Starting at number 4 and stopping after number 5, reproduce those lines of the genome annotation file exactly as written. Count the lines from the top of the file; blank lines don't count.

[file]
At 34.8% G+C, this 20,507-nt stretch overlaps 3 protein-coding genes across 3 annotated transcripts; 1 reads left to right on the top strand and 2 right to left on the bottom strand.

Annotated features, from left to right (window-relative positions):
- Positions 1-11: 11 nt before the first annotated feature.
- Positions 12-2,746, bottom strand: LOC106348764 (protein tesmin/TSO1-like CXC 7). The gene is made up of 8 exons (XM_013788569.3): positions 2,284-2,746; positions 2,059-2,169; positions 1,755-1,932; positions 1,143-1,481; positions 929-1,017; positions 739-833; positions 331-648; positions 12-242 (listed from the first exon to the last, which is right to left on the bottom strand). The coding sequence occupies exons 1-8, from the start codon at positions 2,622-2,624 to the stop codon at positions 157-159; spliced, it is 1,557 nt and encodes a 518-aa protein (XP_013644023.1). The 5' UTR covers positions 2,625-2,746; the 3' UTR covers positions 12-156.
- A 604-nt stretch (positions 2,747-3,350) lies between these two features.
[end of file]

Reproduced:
- Positions 12-2,746, bottom strand: LOC106348764 (protein tesmin/TSO1-like CXC 7). The gene is made up of 8 exons (XM_013788569.3): positions 2,284-2,746; positions 2,059-2,169; positions 1,755-1,932; positions 1,143-1,481; positions 929-1,017; positions 739-833; positions 331-648; positions 12-242 (listed from the first exon to the last, which is right to left on the bottom strand). The coding sequence occupies exons 1-8, from the start codon at positions 2,622-2,624 to the stop codon at positions 157-159; spliced, it is 1,557 nt and encodes a 518-aa protein (XP_013644023.1). The 5' UTR covers positions 2,625-2,746; the 3' UTR covers positions 12-156.
- A 604-nt stretch (positions 2,747-3,350) lies between these two features.